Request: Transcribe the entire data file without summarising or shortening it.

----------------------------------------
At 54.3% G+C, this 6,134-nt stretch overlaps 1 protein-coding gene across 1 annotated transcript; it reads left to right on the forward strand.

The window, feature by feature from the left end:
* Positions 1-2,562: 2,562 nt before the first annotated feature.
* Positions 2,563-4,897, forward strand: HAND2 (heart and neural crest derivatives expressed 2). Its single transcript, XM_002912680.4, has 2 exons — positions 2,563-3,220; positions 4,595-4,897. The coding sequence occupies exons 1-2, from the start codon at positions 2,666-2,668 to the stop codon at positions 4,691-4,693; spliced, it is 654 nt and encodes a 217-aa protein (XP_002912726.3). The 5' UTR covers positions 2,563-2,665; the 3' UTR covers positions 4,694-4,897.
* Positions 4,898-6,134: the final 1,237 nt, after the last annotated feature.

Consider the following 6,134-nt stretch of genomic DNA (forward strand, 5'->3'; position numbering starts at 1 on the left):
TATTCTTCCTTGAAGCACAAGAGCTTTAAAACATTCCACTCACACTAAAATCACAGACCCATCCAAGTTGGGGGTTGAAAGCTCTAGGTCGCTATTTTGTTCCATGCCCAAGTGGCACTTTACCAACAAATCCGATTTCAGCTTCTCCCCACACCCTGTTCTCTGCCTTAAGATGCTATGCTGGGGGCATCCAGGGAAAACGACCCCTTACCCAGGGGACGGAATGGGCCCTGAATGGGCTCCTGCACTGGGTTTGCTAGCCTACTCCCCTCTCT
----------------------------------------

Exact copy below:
At 54.3% G+C, this 6,134-nt stretch overlaps 1 protein-coding gene across 1 annotated transcript; it reads left to right on the forward strand.

The window, feature by feature from the left end:
* Positions 1-2,562: 2,562 nt before the first annotated feature.
* Positions 2,563-4,897, forward strand: HAND2 (heart and neural crest derivatives expressed 2). Its single transcript, XM_002912680.4, has 2 exons — positions 2,563-3,220; positions 4,595-4,897. The coding sequence occupies exons 1-2, from the start codon at positions 2,666-2,668 to the stop codon at positions 4,691-4,693; spliced, it is 654 nt and encodes a 217-aa protein (XP_002912726.3). The 5' UTR covers positions 2,563-2,665; the 3' UTR covers positions 4,694-4,897.
* Positions 4,898-6,134: the final 1,237 nt, after the last annotated feature.

Consider the following 6,134-nt stretch of genomic DNA (forward strand, 5'->3'; position numbering starts at 1 on the left):
TATTCTTCCTTGAAGCACAAGAGCTTTAAAACATTCCACTCACACTAAAATCACAGACCCATCCAAGTTGGGGGTTGAAAGCTCTAGGTCGCTATTTTGTTCCATGCCCAAGTGGCACTTTACCAACAAATCCGATTTCAGCTTCTCCCCACACCCTGTTCTCTGCCTTAAGATGCTATGCTGGGGGCATCCAGGGAAAACGACCCCTTACCCAGGGGACGGAATGGGCCCTGAATGGGCTCCTGCACTGGGTTTGCTAGCCTACTCCCCTCTCT